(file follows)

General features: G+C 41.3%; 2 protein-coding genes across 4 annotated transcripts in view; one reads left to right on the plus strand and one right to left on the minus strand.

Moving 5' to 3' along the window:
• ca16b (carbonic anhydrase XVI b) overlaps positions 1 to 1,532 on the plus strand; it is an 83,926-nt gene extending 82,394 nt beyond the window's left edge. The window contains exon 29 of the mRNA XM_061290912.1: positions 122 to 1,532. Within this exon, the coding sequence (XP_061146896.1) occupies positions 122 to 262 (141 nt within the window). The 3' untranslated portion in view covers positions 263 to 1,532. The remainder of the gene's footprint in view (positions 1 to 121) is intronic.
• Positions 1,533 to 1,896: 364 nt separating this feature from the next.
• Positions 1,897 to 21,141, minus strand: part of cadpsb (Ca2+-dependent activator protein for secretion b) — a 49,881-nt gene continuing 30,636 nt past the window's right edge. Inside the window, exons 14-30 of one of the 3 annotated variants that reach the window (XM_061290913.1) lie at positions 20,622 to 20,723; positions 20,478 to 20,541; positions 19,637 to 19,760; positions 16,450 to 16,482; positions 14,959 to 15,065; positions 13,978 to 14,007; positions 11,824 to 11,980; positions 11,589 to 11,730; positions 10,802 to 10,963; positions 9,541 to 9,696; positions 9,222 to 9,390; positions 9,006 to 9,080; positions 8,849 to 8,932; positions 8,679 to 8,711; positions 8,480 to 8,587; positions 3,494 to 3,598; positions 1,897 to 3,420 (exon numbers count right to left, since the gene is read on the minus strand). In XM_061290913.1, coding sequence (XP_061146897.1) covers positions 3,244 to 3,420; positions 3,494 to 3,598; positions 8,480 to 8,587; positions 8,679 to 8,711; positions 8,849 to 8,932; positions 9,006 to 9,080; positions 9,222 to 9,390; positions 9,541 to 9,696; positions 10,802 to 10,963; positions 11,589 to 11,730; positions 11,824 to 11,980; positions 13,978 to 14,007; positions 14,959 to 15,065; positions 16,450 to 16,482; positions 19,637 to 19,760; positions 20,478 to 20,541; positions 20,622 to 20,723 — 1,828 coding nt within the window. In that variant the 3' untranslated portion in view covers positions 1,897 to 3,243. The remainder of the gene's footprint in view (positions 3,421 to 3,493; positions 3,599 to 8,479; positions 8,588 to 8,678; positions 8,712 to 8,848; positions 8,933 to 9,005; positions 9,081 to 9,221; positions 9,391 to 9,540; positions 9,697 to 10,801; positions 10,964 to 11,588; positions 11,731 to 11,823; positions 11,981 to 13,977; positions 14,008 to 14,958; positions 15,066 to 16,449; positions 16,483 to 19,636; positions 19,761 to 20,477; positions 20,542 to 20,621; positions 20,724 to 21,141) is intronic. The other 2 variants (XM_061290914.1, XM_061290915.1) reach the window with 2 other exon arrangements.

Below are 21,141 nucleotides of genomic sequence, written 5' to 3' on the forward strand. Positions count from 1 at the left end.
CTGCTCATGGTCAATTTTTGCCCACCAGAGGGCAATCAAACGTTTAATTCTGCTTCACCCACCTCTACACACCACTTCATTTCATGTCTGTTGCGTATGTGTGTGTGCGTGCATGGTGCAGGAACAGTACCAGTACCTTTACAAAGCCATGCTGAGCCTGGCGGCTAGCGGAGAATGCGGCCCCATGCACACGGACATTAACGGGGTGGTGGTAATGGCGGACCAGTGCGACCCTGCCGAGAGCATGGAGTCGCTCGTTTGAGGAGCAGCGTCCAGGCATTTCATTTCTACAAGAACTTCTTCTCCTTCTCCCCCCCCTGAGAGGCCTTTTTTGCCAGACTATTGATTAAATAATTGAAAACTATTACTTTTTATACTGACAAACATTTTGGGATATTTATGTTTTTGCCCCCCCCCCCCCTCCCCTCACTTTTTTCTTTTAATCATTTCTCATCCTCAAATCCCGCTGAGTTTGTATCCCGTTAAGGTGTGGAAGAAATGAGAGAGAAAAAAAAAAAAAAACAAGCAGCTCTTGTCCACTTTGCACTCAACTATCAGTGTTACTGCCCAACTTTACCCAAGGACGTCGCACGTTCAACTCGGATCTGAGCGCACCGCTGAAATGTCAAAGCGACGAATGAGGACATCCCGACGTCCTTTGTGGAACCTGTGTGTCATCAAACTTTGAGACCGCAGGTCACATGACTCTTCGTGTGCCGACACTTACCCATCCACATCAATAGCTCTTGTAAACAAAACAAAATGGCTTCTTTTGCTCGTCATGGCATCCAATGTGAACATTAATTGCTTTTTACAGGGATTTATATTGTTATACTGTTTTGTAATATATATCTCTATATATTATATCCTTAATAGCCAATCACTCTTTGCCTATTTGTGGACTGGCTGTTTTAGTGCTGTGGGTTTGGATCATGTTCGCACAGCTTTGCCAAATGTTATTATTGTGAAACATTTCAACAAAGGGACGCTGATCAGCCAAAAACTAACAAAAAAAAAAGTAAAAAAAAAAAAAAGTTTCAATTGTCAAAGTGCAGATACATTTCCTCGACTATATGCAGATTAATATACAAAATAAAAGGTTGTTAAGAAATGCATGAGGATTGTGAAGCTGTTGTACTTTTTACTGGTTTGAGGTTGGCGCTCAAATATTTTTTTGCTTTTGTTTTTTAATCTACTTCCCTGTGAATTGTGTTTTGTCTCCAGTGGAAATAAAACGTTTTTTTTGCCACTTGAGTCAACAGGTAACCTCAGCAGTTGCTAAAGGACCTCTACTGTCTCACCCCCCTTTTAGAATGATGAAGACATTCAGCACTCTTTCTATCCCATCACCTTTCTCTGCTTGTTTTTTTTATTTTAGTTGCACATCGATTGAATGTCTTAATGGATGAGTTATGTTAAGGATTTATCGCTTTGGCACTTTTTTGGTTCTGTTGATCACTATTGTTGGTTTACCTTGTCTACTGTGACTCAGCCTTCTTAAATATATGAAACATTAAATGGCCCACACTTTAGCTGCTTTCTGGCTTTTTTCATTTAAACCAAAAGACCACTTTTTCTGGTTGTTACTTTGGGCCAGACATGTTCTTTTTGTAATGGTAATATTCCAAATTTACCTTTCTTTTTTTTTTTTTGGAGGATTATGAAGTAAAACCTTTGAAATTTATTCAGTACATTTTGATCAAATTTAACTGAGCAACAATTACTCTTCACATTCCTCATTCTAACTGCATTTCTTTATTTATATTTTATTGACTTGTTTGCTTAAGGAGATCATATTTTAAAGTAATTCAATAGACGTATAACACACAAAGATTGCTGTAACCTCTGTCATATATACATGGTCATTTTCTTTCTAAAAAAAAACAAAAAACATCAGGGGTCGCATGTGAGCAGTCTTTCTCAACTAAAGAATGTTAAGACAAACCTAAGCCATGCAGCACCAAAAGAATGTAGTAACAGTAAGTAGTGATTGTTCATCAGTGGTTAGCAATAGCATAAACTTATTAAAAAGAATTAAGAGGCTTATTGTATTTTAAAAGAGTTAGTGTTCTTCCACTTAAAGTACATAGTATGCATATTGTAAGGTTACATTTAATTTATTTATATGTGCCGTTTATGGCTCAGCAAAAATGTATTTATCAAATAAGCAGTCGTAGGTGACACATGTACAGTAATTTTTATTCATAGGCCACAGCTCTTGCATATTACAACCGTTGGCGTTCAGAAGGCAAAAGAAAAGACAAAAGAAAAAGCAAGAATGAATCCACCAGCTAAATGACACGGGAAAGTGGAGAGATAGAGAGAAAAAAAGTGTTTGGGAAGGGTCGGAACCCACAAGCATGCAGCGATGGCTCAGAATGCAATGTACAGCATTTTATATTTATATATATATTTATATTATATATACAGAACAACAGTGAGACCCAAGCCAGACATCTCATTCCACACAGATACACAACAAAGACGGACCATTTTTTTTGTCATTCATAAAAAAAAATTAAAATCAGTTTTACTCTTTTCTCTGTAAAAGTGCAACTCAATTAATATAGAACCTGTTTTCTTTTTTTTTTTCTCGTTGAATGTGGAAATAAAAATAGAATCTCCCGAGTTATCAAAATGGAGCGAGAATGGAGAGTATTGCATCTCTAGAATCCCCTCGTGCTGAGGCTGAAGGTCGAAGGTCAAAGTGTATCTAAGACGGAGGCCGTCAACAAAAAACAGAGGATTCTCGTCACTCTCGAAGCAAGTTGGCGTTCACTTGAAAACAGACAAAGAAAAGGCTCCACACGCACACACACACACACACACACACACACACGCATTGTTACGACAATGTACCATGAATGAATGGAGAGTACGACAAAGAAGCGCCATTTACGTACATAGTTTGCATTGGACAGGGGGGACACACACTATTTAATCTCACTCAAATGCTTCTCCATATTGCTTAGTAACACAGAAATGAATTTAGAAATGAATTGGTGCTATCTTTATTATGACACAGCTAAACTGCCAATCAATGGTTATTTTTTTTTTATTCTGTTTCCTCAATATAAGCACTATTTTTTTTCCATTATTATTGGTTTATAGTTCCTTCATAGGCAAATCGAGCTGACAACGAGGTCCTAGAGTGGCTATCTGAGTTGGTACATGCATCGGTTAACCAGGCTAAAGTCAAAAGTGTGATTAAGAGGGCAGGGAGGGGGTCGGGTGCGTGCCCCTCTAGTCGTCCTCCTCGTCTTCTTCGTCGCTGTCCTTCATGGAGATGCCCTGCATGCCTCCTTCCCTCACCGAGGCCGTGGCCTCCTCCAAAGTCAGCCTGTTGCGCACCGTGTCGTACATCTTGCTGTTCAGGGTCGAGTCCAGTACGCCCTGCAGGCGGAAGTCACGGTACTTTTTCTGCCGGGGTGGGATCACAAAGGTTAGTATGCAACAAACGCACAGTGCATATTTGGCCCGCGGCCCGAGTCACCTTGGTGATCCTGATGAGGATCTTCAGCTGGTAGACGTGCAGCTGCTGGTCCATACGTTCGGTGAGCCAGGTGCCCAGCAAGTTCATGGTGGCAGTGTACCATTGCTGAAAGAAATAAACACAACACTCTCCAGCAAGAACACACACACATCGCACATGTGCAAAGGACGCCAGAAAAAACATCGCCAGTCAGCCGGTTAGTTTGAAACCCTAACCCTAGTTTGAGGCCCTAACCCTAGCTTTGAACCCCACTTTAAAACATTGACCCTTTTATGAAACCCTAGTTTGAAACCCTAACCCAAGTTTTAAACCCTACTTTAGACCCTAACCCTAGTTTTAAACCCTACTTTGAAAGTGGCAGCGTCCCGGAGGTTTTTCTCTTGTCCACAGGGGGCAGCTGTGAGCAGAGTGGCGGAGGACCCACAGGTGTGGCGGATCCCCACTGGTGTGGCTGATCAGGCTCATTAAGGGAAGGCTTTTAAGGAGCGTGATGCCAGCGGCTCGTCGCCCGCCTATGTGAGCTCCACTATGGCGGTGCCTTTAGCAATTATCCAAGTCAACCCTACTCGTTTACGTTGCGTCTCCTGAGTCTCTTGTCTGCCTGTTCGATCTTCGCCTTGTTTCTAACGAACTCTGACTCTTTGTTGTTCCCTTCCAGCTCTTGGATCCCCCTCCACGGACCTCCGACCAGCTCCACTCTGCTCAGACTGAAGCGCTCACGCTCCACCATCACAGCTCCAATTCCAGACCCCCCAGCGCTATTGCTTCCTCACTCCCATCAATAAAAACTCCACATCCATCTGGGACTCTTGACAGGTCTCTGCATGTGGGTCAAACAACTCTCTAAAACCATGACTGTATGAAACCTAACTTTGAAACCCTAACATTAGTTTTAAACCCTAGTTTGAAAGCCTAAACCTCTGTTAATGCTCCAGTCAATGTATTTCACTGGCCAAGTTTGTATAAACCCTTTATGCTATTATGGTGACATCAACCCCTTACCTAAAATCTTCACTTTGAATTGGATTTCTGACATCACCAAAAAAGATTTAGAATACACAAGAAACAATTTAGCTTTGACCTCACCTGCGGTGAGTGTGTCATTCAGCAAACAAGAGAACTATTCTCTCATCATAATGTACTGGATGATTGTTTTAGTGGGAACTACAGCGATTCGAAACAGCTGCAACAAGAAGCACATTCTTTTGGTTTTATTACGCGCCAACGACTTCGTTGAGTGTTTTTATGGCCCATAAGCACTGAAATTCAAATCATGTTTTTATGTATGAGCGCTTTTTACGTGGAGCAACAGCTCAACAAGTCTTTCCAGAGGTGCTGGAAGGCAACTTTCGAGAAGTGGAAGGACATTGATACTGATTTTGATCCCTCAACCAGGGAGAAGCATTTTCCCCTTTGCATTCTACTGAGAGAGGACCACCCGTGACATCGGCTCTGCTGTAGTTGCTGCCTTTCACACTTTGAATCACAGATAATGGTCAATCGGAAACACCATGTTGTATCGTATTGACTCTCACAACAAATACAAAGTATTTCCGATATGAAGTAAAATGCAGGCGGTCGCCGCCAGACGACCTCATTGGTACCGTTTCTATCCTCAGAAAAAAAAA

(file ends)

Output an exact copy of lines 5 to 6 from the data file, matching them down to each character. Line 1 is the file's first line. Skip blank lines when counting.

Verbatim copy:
• Positions 1,897 to 21,141, minus strand: part of cadpsb (Ca2+-dependent activator protein for secretion b) — a 49,881-nt gene continuing 30,636 nt past the window's right edge. Inside the window, exons 14-30 of one of the 3 annotated variants that reach the window (XM_061290913.1) lie at positions 20,622 to 20,723; positions 20,478 to 20,541; positions 19,637 to 19,760; positions 16,450 to 16,482; positions 14,959 to 15,065; positions 13,978 to 14,007; positions 11,824 to 11,980; positions 11,589 to 11,730; positions 10,802 to 10,963; positions 9,541 to 9,696; positions 9,222 to 9,390; positions 9,006 to 9,080; positions 8,849 to 8,932; positions 8,679 to 8,711; positions 8,480 to 8,587; positions 3,494 to 3,598; positions 1,897 to 3,420 (exon numbers count right to left, since the gene is read on the minus strand). In XM_061290913.1, coding sequence (XP_061146897.1) covers positions 3,244 to 3,420; positions 3,494 to 3,598; positions 8,480 to 8,587; positions 8,679 to 8,711; positions 8,849 to 8,932; positions 9,006 to 9,080; positions 9,222 to 9,390; positions 9,541 to 9,696; positions 10,802 to 10,963; positions 11,589 to 11,730; positions 11,824 to 11,980; positions 13,978 to 14,007; positions 14,959 to 15,065; positions 16,450 to 16,482; positions 19,637 to 19,760; positions 20,478 to 20,541; positions 20,622 to 20,723 — 1,828 coding nt within the window. In that variant the 3' untranslated portion in view covers positions 1,897 to 3,243. The remainder of the gene's footprint in view (positions 3,421 to 3,493; positions 3,599 to 8,479; positions 8,588 to 8,678; positions 8,712 to 8,848; positions 8,933 to 9,005; positions 9,081 to 9,221; positions 9,391 to 9,540; positions 9,697 to 10,801; positions 10,964 to 11,588; positions 11,731 to 11,823; positions 11,981 to 13,977; positions 14,008 to 14,958; positions 15,066 to 16,449; positions 16,483 to 19,636; positions 19,761 to 20,477; positions 20,542 to 20,621; positions 20,724 to 21,141) is intronic. The other 2 variants (XM_061290914.1, XM_061290915.1) reach the window with 2 other exon arrangements.

Below are 21,141 nucleotides of genomic sequence, written 5' to 3' on the forward strand. Positions count from 1 at the left end.